So the $64,000 question is where did all the snow go? Last week I wrote about the big dump of snow we received quite suddenly; fast forward a week and it’s gone just as fast. The abnormally warm temperatures we experienced over the last few days is the obvious culprit…we don’t usually get +8C in December. There’s no global warming right? Anyway, the big downside to all of this is that we’ve returned to that dreary, blah landscape of brown. I’m not the biggest fan of winter, but I must admit that things do look better covered in white. And besides, snow just puts me more in the Christmas mood, especially since the big day is only three weeks away!
So, other the lack of a white blanket in Thunder Bay, what’s new Dave? Well, to quote my usual response, “same ole’ crap!” Not that life is that uninteresting or negative, it’s just that I’m tired. No, not the I need a nap tired, but just that I’m a bit burnt tired. Time for a breather…a break if you will. And coincidentally enough Christmas break is just around the corner (well, 13 days from now to be exact)! As I’ve mentioned on several occasions already, I am definitely looking forward to the vacation. Things are not entirely sane right now and it will be nice to have a few less things on my plate.
What is it keeping my so busy you ask? The most obvious answer to that question is work. Despite my desire for a respite, I still have a job to do. This is usually the time of the semester that my marking tends to pile up and my illness a few weeks back did nothing but exacerbate the situation. I am behind! Marking is like this never-ending battle (well, it technically does end at the close of a semester); just when you seem to have gotten yourself caught up, you’re almost instantaneously swamped again. I guess I have another 15 years of treading water…cheers to me!
Anywho, the craziness with work has made it a bit of a challenge to get through all my railway related projects. My free time has once again, like it has been the last number of weeks, been dominated by preparations for the Silver Mountain Historical Society incorporation. Things are a little more real now since the 9th is this weekend. There is still so much to do! I think Shelley and I have nailed down the agenda, and now I’ve begun work on the actual presentation. I have part of the slideshow done for the meeting, and I’ve started work on a video for one of our principal priorities, the preservation of the North-Gunflint Lake corridor.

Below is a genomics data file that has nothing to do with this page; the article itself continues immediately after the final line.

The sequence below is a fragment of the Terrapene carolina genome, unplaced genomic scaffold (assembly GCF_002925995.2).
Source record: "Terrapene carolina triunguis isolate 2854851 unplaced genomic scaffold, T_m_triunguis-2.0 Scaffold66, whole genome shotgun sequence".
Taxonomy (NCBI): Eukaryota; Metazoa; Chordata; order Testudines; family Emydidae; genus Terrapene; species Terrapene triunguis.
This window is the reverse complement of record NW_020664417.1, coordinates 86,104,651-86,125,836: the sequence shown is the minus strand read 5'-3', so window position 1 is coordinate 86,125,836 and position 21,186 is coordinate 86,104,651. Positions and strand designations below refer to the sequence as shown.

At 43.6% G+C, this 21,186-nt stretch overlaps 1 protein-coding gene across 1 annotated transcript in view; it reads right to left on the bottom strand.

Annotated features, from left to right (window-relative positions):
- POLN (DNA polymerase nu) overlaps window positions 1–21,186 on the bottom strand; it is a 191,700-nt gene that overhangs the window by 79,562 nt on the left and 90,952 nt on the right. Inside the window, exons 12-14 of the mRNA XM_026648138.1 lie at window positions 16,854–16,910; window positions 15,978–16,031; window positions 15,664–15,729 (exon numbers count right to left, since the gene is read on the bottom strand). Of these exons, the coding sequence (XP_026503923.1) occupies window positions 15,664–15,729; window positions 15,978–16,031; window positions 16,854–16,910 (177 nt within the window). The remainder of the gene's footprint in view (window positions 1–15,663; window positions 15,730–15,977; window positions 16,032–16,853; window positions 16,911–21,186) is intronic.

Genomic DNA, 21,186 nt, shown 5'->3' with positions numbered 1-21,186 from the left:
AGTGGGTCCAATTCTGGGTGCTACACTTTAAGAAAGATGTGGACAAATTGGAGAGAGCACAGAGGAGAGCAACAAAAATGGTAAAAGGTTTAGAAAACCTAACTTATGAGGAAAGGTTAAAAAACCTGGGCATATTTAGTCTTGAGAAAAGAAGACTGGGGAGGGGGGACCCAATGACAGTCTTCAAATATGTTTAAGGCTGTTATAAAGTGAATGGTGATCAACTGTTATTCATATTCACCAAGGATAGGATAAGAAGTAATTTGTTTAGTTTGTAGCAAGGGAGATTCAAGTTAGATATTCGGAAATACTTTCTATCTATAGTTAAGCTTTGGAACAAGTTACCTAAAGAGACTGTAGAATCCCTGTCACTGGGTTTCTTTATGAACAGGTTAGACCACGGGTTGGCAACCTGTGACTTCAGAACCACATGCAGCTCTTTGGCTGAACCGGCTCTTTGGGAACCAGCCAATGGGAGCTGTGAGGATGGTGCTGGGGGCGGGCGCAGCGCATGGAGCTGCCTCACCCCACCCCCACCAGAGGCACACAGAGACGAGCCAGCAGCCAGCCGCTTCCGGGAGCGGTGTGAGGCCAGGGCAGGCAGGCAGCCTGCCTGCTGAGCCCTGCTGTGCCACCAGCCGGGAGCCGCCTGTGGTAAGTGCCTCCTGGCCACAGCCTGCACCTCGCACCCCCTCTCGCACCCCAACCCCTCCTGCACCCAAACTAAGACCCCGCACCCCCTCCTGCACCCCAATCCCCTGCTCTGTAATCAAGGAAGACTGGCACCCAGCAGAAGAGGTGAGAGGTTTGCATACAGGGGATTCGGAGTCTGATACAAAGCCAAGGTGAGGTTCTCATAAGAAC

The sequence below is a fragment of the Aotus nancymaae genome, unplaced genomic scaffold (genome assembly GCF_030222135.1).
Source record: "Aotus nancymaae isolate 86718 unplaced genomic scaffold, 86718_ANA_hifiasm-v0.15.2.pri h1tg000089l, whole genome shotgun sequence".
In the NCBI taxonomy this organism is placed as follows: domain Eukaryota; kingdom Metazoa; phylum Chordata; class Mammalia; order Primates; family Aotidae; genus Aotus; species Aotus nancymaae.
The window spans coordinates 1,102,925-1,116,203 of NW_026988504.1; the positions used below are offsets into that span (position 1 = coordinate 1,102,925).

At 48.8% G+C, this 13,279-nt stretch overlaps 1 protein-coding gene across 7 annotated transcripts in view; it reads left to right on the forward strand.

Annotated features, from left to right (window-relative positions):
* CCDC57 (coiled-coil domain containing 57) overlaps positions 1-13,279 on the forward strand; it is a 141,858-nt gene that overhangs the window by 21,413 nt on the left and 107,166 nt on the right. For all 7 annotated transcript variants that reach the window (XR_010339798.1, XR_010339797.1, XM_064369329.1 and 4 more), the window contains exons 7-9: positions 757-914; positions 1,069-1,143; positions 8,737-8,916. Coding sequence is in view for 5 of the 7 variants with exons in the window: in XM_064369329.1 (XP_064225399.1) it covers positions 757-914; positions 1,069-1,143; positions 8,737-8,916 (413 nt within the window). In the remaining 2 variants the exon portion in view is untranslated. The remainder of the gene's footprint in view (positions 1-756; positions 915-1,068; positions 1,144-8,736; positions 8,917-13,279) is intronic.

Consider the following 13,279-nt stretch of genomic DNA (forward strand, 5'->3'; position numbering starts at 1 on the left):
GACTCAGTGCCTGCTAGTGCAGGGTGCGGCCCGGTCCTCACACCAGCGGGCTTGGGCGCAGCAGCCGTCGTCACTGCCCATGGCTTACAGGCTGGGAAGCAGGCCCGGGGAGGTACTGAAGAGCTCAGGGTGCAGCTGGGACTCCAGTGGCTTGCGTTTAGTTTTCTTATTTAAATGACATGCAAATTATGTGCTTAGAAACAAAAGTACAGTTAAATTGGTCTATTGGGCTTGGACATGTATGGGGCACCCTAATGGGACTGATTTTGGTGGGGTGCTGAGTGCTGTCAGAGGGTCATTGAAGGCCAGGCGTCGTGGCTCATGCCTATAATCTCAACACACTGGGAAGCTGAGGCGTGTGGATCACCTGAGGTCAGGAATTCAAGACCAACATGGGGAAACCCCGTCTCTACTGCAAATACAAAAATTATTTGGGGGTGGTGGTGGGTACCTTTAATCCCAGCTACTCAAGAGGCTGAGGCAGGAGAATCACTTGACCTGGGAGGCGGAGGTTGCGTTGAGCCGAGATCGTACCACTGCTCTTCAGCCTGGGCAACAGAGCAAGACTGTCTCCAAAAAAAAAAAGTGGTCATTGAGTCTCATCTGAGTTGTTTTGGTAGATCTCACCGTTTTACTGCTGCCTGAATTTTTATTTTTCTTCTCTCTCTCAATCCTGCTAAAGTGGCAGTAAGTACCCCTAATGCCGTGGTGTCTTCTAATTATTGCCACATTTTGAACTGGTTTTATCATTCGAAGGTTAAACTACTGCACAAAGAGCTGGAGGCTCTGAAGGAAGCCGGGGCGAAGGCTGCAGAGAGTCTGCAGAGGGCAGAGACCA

As the date approaches I am becoming increasingly nervous. Preparation is not the concern; as a teacher, I learned a long time ago that preparation is a critical element in the success or failure of anything. I think it’s just who I am. As a bit of a perfectionist, I do put a lot of pressure on myself when it comes to things like this…I just want things to come off as good as possible. I get the same way before football games…I routinely have to trot off to the port-a-potty on the field even though I went before we left the school. I’m sure I’ll be fine, but guaranteed the butterflies will be swirling before I start.
All the preparations for the meeting over the last few weeks has not taken every minute of my time, as I have found a few spare moments to do some other things as well. I did manage to get another vintage video up on YouTube, this time of the area around the Gravel Lakes. The Gravel Lakes are a chain of four lakes stretching for 2.5km from Sun Hill to Gravel Lake Station (mile 52); they are one of the most “interesting” sections of the railway. When I say “interesting” I am obvious being very facetious, as the Gravel Lakes are probably one of the worst pieces of grade on the entire line.
This entire stretch lies just at, or even below the water level of the lakes. It could be that the level of the lakes has risen in the past 120 years, but most likely the grade has settled into the swampy, muskeg topography of the area. If you’re not familiar with muskeg, just give it a Google. In his book “The National Dream,” noted author Pierre Berton wrote of the challenges of building railways through the Canadian Shield. He stated that many times entire sections of seemingly solid line had to be re-laid as they had settled into the muskeg; one had to be done seven times!
I first walked this section back in 1994, and was completely horrified (maybe that’s a bit strong) by what I found. I even got lost at one point, as I could not believe that it was the railway winding its way submerged through the last lake; it in fact was! I returned in 1997 to grab some video (I could have sworn I was there in ’95) and found that the water levels had receded somewhat. This is the footage I posted to YouTube.
I was back in the area two years ago in the summer of 2010. This section is interesting in the fact that because it is rather swampy, not many people have travelled it since the rails were removed. There are stories floating around of the locomotive engineers setting the engine on a slow speed and walking beside it on a particularly bad area because there was a tendency to derail. There are others of the train men becoming adept at coaxing the train back on the tracks because it would derail so often. I swear these legends speak about the Gravel Lakes!
Anyway, my journey a few years ago was to gather GPS data for the grade as it is difficult to plot its location due to the settling. I found that the water levels were even lower than in previous years, revealing things such as ties that I had never seen before. Many of the ties still had spikes in them! I would imagine that after sitting in the ground for so long, and the area being so wet, that they just left them in place. I took many pictures, but sadly I did not have my video camera with me. Therefore I will be returning to the Gravel Lakes to do just that, maybe even this summer.
Anyway, time to call it quits. I’ll definitely have a lot to say after Sunday’s meeting. Until then…